Perhaps stupidly, after last week’s SCA I went back to work on Monday. I kept remembering my cardiologists words that if my ICD works, that I should be good to go after 15 minutes. So felt fine on Monday and had no concerns heading in.

Until Thursday.

I actually still felt really good — I felt no palpitations heading into work, was taking it easy and had no reason for concern. I made it to my office fine, and headed up the stairs to the 3rd floor where my work was. As I rounded the 2nd flight of stairs I got a few steps up, and then…


I woke up and I was at the bottom of the stairwell. I had no doubt what had just happened. Immediately my first thought was perhaps the most depressing and scary thought I’ve ever had in my life.

“Thank [email protected]!k I was dreaming, it means I’m still alive.”

But I knew I still wasn’t right. After congratulating myself on still being alive, I felt a palpitation. So far, after an ICD shocks me I feel “fine” relatively quickly — but not this time.

Within 15 seconds, I felt my heart go into VT. I was even getting better at diagnosing myself now.

A colleague rounded the corner and saw me sprawled on the ground and asked if I was okay. I said no.


I had a second, separate episode of VF. Speaking to my cardiologist afterwards, after the first VF whereI passed out, my ICD administered successful therapy. Speculating, she thought that perhaps because of an Adrenaline rebound effect — my heart immediately went back into a new VT, that led to VF and a second, separate ICD shock. I was awake for that one, and I still hadn’t gotten use to the sting, or the metallic taste in my mouth.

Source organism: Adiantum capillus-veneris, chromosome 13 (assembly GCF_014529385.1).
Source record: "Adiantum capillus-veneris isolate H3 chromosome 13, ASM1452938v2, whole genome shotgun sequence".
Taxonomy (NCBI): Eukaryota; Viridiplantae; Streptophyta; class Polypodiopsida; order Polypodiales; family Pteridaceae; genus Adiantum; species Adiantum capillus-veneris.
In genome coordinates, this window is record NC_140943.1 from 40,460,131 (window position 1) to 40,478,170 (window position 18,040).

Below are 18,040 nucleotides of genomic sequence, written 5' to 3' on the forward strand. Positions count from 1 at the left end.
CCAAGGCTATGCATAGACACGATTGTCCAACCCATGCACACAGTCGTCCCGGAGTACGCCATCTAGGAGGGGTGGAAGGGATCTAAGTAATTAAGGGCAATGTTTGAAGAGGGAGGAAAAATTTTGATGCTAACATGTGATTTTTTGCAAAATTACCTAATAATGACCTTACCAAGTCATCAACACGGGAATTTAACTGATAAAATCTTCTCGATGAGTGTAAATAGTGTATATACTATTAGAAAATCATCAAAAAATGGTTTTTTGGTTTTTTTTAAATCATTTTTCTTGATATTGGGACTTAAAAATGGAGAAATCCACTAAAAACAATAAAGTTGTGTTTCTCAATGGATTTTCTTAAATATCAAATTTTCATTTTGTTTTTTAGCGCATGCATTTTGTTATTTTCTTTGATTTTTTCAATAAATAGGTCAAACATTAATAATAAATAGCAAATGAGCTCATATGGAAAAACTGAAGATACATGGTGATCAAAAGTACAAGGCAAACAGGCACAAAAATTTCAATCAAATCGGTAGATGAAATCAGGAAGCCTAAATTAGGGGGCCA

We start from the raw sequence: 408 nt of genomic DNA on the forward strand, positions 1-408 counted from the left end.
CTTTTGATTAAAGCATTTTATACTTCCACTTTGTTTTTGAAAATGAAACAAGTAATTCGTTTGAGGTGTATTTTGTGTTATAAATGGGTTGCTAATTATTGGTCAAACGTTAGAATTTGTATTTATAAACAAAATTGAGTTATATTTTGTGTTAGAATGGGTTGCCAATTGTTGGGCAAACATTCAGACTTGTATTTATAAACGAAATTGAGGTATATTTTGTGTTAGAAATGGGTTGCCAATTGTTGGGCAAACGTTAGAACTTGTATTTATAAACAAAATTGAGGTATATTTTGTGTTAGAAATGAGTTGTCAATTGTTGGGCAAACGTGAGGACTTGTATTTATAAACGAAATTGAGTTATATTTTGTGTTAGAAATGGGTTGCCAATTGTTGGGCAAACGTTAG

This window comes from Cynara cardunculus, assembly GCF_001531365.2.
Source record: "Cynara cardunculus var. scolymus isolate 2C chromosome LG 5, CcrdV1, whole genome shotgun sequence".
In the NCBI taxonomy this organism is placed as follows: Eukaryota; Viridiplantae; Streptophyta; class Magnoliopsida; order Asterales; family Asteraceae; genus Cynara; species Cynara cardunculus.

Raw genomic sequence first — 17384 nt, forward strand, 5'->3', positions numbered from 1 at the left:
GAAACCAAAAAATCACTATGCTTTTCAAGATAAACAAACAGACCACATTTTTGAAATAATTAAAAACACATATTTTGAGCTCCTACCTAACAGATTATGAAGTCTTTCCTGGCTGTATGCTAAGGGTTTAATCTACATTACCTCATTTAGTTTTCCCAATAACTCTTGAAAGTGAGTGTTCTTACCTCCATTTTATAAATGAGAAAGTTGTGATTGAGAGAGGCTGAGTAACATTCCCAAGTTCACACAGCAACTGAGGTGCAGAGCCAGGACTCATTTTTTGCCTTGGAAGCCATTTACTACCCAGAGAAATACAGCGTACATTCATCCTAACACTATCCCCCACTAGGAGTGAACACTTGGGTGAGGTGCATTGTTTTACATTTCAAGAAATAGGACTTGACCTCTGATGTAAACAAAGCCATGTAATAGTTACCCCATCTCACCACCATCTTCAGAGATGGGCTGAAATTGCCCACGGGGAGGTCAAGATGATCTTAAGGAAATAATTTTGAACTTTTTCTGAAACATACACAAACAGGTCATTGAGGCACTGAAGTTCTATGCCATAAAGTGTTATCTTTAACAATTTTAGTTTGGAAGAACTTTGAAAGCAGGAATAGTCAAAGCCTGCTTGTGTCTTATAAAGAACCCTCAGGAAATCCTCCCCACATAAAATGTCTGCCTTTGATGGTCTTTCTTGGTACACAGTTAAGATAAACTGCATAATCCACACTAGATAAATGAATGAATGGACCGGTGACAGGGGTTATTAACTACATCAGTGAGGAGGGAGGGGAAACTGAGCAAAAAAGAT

6 :: Front Door of the Office :: 3 weeks later

So this is where I really started to fear Thursdays. After taking some time this time to relax and recover, I returned to work 3 after my last two SCA.

I was feeling fine again, and had hoped that the worst of it was behind me. My Cardiologist had put me on new, stronger medication, and I was assured this would mean that I wouldn’t likely have an SCA again any time soon.